Have you stopped to think about how much your new clothes impact the world around us? Do you know how much water it takes to make just one new pair of jeans? Read on and you might think twice about shopping for another pair of new denim.
We all know we should drink about eight 8-ounce glasses of water a day. This amount equates to about 182 gallons each year or roughly 1,000 gallons of water every five and half years.
Did you also know that one pair of jeans requires approximately 1,000 gallons of water to make? Between cotton production and manufacturing processes, your latest pair of new jeans drank up all the water you need for the next five and half years. You haven’t even washed them yet! Isn’t that crazy?!
Actual water usage for a specific pair of jeans depends on many factors, not the least of which include how and where the cotton was grown, who turned it from cotton into jeans, how it was treated (stone-washed, bleached, sand-blasted, etc…), and how far they traveled to get to you. The 1,000 gallon estimate, however, provides a valuable directional reference point to understand just how much impact our fashion choices have on our world.
The trouble with jeans extends far beyond consumption of our drinking water (and, for that matter, jeans aren’t the only perpetrator of excessive resource consumption in the fashion world). River Blue, a documentary, dives into rivers around the world to expose how much of our resources are being used up by fashion production and how the discarded water pollutes so much of the potable water that remains on our Earth.
So What Can You Do?
Buy Less ~ Most simply, you can buy fewer new pairs of jeans. Invest in a classic pair of denim that will last for years and wear the heck out of it. Denim, after all, gets better with age (which is precisely why so many people pay crazy dollars for vintage or worn-look finishes).
Take Care ~ Take good care of your jeans. They don’t require washing after every wear. Hang dry them instead of using a dryer, which shrinks and wears down the jeans more quickly.
Revive ~ As we head into colder weather, many of us have a new pair of jeans on our wish list. Do you really need a new pair? Is something you already have good enough?
Buy Secondhand ~ It may feel a little intimidating at first, (at least it did for me), but you’ll be surprised what you find with a little patience and knowing what styles suit your body. You can find great secondhand, high quality denim. These jeans below came from The Salvation Army.
Update the Old ~ How about breathing new life into a pair you already have with a simple DIY? Modify jeans you already own to match changing styles and preferences.
Recently, I trimmed off the ends of a pair of jeans I’ve had for a couple years to create a frayed edge from what previously was a leg too long for me. I didn’t really love them anymore, and the frayed edge fit a more current style. I love them now (and they will only get better and more frayed after being washed).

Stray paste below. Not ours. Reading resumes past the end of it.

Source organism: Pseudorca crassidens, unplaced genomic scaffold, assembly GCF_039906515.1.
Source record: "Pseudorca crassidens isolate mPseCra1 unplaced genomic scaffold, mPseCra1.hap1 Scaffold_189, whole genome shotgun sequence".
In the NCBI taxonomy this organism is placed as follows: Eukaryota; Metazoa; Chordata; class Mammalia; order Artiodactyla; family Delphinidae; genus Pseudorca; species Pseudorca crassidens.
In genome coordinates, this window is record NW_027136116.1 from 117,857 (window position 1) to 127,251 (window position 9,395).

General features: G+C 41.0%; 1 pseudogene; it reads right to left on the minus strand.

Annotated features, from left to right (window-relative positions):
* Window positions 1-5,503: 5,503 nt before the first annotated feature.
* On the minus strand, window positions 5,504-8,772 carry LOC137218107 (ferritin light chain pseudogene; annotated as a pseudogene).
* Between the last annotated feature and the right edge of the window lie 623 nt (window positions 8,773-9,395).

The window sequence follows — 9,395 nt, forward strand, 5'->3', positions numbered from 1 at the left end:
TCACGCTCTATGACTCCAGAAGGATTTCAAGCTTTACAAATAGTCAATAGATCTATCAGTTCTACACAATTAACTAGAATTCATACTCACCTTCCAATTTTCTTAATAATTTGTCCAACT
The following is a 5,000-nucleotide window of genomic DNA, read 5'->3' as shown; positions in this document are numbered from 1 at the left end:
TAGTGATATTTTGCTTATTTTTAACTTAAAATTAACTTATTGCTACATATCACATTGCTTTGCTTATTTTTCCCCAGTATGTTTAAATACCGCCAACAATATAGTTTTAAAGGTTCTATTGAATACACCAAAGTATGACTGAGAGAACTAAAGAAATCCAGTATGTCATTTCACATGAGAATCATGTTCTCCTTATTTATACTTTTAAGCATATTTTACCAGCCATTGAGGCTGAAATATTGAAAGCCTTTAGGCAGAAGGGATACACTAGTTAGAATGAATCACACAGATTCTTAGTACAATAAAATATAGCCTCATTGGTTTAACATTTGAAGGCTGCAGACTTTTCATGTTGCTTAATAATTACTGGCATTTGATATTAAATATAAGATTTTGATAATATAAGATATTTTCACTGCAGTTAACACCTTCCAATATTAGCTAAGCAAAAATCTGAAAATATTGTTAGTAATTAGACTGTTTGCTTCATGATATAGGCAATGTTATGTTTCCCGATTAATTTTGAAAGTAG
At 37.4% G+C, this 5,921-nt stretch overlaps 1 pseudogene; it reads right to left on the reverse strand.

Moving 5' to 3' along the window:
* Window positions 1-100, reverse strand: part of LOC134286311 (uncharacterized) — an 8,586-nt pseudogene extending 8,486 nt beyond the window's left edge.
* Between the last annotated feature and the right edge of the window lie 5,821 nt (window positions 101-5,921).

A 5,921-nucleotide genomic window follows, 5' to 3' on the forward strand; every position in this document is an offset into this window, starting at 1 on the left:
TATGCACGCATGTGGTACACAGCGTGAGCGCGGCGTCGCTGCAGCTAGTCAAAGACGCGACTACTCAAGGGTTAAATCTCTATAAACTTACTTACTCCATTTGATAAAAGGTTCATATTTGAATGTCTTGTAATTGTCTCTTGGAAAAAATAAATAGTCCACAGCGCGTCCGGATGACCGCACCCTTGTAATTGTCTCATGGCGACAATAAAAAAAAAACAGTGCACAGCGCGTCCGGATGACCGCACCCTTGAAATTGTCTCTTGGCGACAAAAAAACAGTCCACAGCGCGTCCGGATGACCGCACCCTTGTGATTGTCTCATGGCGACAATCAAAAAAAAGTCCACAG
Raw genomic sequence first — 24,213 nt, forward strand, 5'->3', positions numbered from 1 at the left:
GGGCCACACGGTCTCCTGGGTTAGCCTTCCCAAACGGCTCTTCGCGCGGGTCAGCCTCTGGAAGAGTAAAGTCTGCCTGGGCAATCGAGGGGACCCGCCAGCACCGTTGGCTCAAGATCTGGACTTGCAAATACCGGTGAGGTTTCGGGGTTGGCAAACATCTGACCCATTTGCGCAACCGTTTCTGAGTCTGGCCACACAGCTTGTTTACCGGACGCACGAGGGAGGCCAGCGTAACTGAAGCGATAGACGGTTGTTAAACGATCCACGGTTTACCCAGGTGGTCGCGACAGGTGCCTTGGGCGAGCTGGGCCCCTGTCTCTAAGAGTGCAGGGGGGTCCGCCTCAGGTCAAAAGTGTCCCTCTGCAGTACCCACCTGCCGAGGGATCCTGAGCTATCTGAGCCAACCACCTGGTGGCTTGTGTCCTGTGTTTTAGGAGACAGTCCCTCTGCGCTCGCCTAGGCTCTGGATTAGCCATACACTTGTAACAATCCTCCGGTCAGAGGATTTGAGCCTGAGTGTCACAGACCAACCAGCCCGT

A year ago, in search of new denim shorts, I bought a secondhand pair of denim jeans (with horribly ugly bottoms but a good fit through my butt and hips) and immediately turned them into shorts that I continue to wear regularly.
How To: To update your own pair of jeans and create a slightly cropped, frayed hem, line up the inseam to make sure the legs are even.
Using a rotary cutter, cut across the bottom of the pant leg where you’d like the new length to be. (Scissors work as well, but a rotary cutter is a bit easier to use when trying to achieve a straight line. It’s definitely not necessary, though, if you don’t have one and don’t want to buy it.)
I used another pair of jeans I had and liked as a guide for length, but you can also just put them on and mark your desired length.
Choose Wisely ~ When ready to buy a new pair, choose a company that prioritizes responsible production. Levi’s, for example, places an emphasis on environmental improvement in their supply chain and production process. The Good Trade also shared 15 Fair Trade and Eco-friendly denim brands. Not all of these companies place an emphasis on water conservation, but it’s a great list worth checking out.
None of us can single-handedly change the world and redirect the trends of damage caused by a culture of fast fashion. But together, we can all be responsible for our own small steps that add up to material change.
Next time you think about buying a new pair of jeans, consider if it’s worth giving up your drinking water for the next five and a half years. Maybe a secondhand pair or a pair already in your closet will suit your needs just fine?
By no means am I suggesting we all stop buying jeans entirely. I have a handful of pairs (most of which are secondhand) and jeans are great. Thinking about these statistics though, I can’t help but recall the closets full of 20-some pairs of nearly indistinguishable jeans I watched some of my college roommates collect or have seen in friends closets in recent years.
Did they really need that many pairs of jeans in different shades of blue?!